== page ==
Six ways to avoid an IT project failure, part 4: Continuous development of competence

As a follow-up to my previous article on skilled team members, I would like to highlight the continuous development of expertise as an important prerequisite for the success of IT projects. In this extremely rapidly changing environment, we must constantly be up-to-date and preferably ahead of time; what we know now will not be enough in a few years time. That is why we need to spent time on developing competence.

Of course, in order to know what should be developed, we should be aware of the competences of the staff and the requirements of customer projects. Following the conversation in the industry (as well as real people and hashtags) on Twitter, conferences and local meet-ups, for example, you can keep up-to-date with new stuff and recent trends. Meet-ups often offer good tips on separate problems as developers share their experiences and people can unite to find solutions. 

With regard to developing the competence of coders, we often think about technological expertise, although there is much more to it than that. Identifying your own competence and motivation to challenge yourself are the cornerstones of professional growth. We, who work in the “back-office”, help our consultants in their development, to the best of our abilities, and ensure that they live up to their full potential. This is strongly linked to taking care of their well-being at work and not burdening them with unnecessary bureaucracy. This way they can focus on the essentials and thus give their best in customer projects. These things are vital for human sustainability. 

One of our newest employees is an excellent example of how, in the long run, the time spent on developing yourself pays itself back many times over.

The guy in question realised early on that he couldn’t bring out his visions and views at a sufficient scale if he couldn’t get over his fear of public speaking. Oral presentations at school alone made his hands tremble and his heart pound, and caused sweat to pour down his forehead, but he nevertheless repeatedly put himself in situations where he had to speak in front of an audience. Expressing his own views in smaller meet-ups slowly boosted his confidence, and some years later, he found himself speaking at a conference in Paris to nearly 1,000 software professionals. Since then, speaking in front of the customer and introducing his ideas has seemed quite effortless. Of course, plenty of time was spent on putting visions into words, reading presentation-related literature, sparring and gathering courage – hundreds of hours spent developing a certain set of skills. But now, after building his credibility, he is able to realise his vision of developing the industry and changing the world.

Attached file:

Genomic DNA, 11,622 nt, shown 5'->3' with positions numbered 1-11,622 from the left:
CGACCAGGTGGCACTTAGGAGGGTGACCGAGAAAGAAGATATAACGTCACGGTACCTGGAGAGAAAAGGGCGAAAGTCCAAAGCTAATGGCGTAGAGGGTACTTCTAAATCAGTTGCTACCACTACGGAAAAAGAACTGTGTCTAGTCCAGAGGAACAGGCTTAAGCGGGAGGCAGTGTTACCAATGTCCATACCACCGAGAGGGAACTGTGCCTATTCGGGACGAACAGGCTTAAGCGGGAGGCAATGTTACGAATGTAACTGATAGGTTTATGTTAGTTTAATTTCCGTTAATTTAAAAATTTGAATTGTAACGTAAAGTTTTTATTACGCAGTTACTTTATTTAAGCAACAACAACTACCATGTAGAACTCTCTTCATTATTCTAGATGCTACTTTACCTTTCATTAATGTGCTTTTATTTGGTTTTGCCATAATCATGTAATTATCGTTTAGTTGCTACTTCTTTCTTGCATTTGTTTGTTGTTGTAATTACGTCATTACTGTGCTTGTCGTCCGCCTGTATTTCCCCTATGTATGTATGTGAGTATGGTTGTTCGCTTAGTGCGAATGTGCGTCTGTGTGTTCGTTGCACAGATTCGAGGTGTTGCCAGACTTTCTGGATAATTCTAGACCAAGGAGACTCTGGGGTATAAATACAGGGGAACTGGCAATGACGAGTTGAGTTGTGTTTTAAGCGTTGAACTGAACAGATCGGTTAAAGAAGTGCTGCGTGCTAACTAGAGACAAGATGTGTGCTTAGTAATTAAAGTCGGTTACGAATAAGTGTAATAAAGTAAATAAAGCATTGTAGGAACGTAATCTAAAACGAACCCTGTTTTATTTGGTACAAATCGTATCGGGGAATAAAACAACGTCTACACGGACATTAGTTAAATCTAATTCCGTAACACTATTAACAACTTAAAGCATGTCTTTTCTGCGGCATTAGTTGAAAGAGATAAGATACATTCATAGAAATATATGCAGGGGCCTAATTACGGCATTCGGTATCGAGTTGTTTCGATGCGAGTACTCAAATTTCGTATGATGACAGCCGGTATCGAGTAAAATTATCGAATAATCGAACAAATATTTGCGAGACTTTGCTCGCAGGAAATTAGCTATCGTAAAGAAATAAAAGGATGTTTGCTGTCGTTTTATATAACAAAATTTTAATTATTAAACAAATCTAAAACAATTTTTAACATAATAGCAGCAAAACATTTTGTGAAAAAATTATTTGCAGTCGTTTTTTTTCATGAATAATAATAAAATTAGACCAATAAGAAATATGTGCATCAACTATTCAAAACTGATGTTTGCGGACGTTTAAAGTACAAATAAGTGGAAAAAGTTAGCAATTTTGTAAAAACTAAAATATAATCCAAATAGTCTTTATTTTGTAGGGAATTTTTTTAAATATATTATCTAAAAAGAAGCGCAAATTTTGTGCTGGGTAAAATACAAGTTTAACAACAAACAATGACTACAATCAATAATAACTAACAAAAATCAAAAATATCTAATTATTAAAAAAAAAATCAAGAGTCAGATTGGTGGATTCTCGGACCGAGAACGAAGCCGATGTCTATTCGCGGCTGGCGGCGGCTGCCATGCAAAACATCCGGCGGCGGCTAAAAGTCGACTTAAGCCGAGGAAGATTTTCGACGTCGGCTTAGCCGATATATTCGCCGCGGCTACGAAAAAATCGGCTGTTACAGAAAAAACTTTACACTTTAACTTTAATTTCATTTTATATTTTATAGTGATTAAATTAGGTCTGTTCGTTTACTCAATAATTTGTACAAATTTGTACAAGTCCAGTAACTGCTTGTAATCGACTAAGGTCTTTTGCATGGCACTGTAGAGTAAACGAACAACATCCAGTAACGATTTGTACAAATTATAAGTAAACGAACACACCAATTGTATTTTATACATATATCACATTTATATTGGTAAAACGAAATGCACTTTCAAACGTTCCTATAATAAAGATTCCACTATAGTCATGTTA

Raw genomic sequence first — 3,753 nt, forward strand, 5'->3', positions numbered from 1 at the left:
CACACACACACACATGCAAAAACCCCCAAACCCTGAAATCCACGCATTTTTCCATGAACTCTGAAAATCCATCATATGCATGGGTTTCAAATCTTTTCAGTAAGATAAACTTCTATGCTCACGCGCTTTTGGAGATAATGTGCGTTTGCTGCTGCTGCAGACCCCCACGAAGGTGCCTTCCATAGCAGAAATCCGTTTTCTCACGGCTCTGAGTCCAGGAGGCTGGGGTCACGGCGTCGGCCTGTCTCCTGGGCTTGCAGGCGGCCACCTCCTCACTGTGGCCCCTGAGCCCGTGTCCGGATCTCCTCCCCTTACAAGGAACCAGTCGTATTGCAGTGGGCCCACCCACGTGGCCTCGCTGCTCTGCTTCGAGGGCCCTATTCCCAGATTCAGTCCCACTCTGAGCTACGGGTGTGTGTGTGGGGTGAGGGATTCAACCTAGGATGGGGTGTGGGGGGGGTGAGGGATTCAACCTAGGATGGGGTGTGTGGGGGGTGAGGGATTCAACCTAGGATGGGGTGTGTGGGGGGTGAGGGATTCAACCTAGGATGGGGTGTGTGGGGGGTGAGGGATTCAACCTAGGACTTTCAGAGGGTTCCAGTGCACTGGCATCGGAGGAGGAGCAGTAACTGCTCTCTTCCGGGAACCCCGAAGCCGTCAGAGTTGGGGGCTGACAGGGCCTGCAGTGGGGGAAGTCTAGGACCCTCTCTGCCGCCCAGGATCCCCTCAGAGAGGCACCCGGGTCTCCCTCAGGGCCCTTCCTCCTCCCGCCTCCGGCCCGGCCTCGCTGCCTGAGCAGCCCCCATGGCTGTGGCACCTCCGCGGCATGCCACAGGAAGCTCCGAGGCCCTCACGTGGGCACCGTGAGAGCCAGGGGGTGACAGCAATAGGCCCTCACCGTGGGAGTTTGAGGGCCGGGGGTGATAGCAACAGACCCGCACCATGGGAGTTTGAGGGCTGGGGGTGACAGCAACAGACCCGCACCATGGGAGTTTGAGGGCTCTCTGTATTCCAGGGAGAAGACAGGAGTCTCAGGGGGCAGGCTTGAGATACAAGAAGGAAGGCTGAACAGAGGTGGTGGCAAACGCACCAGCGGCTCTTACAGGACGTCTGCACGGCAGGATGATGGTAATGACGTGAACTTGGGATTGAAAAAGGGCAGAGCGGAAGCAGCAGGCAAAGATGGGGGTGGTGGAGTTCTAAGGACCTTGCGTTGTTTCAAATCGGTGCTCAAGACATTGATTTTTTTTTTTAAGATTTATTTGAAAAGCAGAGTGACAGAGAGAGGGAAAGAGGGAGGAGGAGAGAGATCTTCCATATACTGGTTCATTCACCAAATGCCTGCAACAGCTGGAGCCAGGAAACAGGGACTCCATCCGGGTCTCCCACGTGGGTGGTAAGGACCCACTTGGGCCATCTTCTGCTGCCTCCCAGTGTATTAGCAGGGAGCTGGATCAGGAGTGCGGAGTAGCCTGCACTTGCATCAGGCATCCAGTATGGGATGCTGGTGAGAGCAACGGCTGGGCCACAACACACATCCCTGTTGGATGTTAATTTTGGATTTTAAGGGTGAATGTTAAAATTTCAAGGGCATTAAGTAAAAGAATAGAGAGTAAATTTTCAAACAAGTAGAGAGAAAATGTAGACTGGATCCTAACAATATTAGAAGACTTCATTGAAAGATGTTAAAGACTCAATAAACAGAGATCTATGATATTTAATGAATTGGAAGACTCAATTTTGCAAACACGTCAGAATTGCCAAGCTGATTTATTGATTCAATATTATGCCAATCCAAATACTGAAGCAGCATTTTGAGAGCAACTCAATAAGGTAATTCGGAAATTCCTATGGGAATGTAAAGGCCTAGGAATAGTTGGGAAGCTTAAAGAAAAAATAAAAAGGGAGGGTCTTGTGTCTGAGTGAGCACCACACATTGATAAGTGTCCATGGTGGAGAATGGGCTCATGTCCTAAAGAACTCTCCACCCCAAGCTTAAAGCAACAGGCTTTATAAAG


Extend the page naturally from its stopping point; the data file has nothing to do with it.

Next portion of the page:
Of course, not everyone has to aim this high – speaking at an international conference – but public speaking skills are surprisingly important for the developers as well. The customer must have the courage to present their own views, and the employer’s advocates are important for the branding of the company. Now this employee is helping others to understand the importance of public speaking skills and sparring the ones who want to learn this set of skills. Collective intellectual capital grows, and we are able to serve our customers even better.

The next blogs focus on two final topics, i.e. realistic pace and organisational support. Here are the links to the previous texts of the series: the importance of openness, a genuine desire to help the customer and a high level of competence..

the eNPS calculation is based on the Employee Net Promoter Score formula developed by Fred Reichheld, which was originally used to study the customer experience and customer satisfaction of companies. Lately, it has also been used to research employee satisfaction (e as in employee + NPS).

This is how the calculation is performed.

We ask our employees once a year, “How likely are you to recommend your workplace to friends or acquaintances on a scale of 0 to 10?” Then we ask for clarification with an open question: “Why did you submit this score?”.

Those who submit a score of 9 or 10 are called promoters. Those who submit a score from 0 to 6 are called detractors.

The eNPS result is calculated by subtracting the relative percentage of detractors from the relative percentage of promoters. Other answers are allocated a score of 0.

The calculation results can be anything from -100 to +100. Results between +10 and +30 are considered to be good, and results above +50 are considered to be excellent.